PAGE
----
The Problem with Scriptural “Assists”
Translators of the Scriptures (both present and past) added (and will continue to add) text to the various translations of the Bible in an effort to make it “easier” for us laymen to understand what is being said.
Each translation has its own preferred way of letting you know when they took the liberty of adding something to “help” you understand how they think the manuscripts should be read.
The New King James translators used italics and the Stone’s translators used brackets [ ]. If you have another translation, there will likely be italics to convey an addition, or in some instances, there could be different font styles or other characters like parentheses.
These “assists” by translators are sometimes helpful, but more often than not, I’ve found them to be a huge detriment to my understanding – especially in our conventionally accepted versions of the Bible.
In the particular instance I want to discuss, additions left by translators of two different translations lead us to two different conclusions.
The New King James reads:
Surely, in vain the net is spread in the sight of any bird;
But they lie in wait for their own blood, they lurk secretly for their own lives.
So are the ways of everyone who is greedy for gain; it takes away the life of its owners.
Because the translators inserted the word “own” in two places, when we read this, we are left with the understanding that this is a “sowing and reaping” scenario, where thieves will rob and murder an individual, forfeiting their own lives in the process because, hey, greed kills.
The translators have added italicized “assists” to help drive home that point.
Because of these “assists,” and because of the way we’ve been trained, we read this verse as one complete idea and think, “Certainly the thieves (or murderers) lying in wait are the bird! The bird sees the bait in the net, falls for the trap and gets caught by the hunter!”
For people reading the Bible in English, this mistake is understandable, but this is not what Solomon wanted his son to comprehend. Remember, Solomon was richer than we can ever imagine. His son would have all the wealth he would ever need, and then some.
Solomon was also the wisest king ever.
He was supernaturally endowed with supernatural wisdom, and in the first 9 chapters of Proverbs, he’s passing on vital, God-given information to his son, who would likely succeed him as king of the nation of Israel.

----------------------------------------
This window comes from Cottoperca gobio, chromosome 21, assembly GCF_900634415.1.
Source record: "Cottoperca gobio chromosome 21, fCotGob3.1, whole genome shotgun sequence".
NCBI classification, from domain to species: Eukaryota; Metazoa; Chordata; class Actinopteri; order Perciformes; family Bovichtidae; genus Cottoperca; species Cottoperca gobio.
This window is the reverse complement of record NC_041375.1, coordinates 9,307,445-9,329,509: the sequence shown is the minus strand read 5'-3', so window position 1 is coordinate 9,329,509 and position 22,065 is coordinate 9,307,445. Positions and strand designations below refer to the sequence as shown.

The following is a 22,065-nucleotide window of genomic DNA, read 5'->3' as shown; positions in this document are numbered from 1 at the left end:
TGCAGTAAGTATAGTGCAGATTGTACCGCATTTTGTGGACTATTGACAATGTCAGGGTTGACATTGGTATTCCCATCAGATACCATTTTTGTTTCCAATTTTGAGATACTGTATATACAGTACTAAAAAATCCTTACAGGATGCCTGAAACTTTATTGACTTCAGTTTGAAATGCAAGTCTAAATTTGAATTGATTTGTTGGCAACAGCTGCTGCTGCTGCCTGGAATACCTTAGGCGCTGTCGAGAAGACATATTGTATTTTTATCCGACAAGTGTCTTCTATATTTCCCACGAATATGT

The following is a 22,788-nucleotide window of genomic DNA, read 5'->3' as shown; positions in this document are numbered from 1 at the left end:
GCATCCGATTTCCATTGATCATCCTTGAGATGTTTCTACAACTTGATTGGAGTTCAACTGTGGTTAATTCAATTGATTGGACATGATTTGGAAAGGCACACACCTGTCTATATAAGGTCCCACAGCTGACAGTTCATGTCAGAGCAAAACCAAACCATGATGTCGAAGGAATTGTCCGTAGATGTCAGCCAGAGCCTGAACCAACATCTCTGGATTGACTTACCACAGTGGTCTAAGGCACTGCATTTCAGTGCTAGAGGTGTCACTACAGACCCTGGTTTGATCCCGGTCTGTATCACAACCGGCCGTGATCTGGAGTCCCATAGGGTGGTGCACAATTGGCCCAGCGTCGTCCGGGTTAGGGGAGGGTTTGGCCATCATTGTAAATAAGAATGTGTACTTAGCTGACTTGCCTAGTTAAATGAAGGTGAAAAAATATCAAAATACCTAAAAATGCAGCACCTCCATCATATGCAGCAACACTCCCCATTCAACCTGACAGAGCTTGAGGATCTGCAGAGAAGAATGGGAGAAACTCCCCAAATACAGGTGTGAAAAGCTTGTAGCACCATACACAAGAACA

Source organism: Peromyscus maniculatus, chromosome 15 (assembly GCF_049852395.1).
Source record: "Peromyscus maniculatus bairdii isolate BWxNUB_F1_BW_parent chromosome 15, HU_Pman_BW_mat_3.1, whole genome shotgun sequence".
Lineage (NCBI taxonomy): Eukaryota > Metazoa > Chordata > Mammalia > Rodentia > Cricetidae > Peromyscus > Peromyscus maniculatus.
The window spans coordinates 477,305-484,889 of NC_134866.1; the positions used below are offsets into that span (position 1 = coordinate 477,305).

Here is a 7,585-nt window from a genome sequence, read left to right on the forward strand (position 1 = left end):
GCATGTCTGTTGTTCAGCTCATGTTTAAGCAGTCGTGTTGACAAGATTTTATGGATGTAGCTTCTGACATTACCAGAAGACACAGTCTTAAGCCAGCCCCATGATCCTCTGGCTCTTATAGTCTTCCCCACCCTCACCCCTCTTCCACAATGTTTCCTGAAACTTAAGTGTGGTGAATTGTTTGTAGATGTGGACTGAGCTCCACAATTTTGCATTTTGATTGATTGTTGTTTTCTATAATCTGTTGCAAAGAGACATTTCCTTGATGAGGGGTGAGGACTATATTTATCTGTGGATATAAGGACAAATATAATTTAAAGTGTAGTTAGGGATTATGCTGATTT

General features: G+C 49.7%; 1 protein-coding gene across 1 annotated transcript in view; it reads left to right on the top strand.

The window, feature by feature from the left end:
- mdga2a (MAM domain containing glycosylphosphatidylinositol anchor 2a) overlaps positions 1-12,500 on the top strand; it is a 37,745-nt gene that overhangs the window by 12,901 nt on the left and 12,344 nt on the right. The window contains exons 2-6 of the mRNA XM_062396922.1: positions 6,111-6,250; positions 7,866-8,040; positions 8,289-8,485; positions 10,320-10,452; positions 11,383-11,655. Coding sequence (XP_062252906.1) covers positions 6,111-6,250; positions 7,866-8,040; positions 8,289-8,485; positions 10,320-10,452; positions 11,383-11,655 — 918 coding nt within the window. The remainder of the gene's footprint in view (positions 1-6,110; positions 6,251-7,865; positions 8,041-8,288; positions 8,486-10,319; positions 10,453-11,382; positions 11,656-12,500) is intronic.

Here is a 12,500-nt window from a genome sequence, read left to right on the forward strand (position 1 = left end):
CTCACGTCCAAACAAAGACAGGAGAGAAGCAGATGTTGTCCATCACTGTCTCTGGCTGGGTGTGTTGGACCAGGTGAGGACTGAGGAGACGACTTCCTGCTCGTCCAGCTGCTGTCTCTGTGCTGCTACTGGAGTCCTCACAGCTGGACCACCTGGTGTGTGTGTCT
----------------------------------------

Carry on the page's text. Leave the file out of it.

Now, I’m a redneck from the backwoods. I’m not the wisest individual, but if I were passing on important information to my son, I would not waste my time with no-brainer advice like, “Son, don’t hang out with people who rob and kill.” You don’t have to be a rocket scientist to figure that one out. It should be a “given” to any sane human being that hanging out with murderers and thieves is a bad idea.
A Whole New Story
Let’s look at the translation of Proverbs 1:17-19 without the “assists.”
Surely, in vain the net is spread in the sight of any bird; but they lie in wait for their blood, they lurk secretly for their lives. So the ways of everyone who is greedy for gain; it takes away the life of its owners.
Read that over a couple of times if you have to. Go ahead . . . pretend you’ve never read it before and really digest it. Now, put it within the context of the entire passage of verses 10-19.
Proverbs 1:10-19 (v. 17-19 with no assists)
My son, if sinners entice you, do not consent.
Please don’t “skim” this passage. Look closer and you’ll find that with the “assists” taken out of the way, the entire perspective changes and we’re left with questions.
- Whose “blood” do the thieves lie in wait for? The victim’s or their own?
- Whose “lives” are being lurked for? The victim’s or their own?
- Who “owns” that life that is being taken away?
If you can objectively read Proverbs 1:17-19 without your “Christian-with-a-western-translation” lens, it’s a whole new tale.
Now, the Stone’s translators did a better job of translating this passage, but for reasons I will divulge very soon, I still don’t feel that they fully communicated what was being said.
For the net seems spread out with free [bait], in the eyes of every winged creature, but they wait in ambush for their blood and look for their souls. Such are the ways of all despoilers; they take the souls of [wealth’s] owners.
Stone’s translation shows the shift in focus. It’s not the robbers who will end up on the wrong end of “sowing and reaping,” it’s the innocent whose blood, life and wealth are forfeit at the hands of these “sinners.”
This idea is vastly different from the one being conveyed in the New King James and other translations. It requires us to change our understanding of the passage.
Get to the Point, Dad!
Recently, I did a “deep dive” into verses 17-19. There is no doubt that Solomon was communicating something that was hidden (especially to us) that both Stone’s and certainly all of our conventional translations failed to convey.
Let me show you what I found.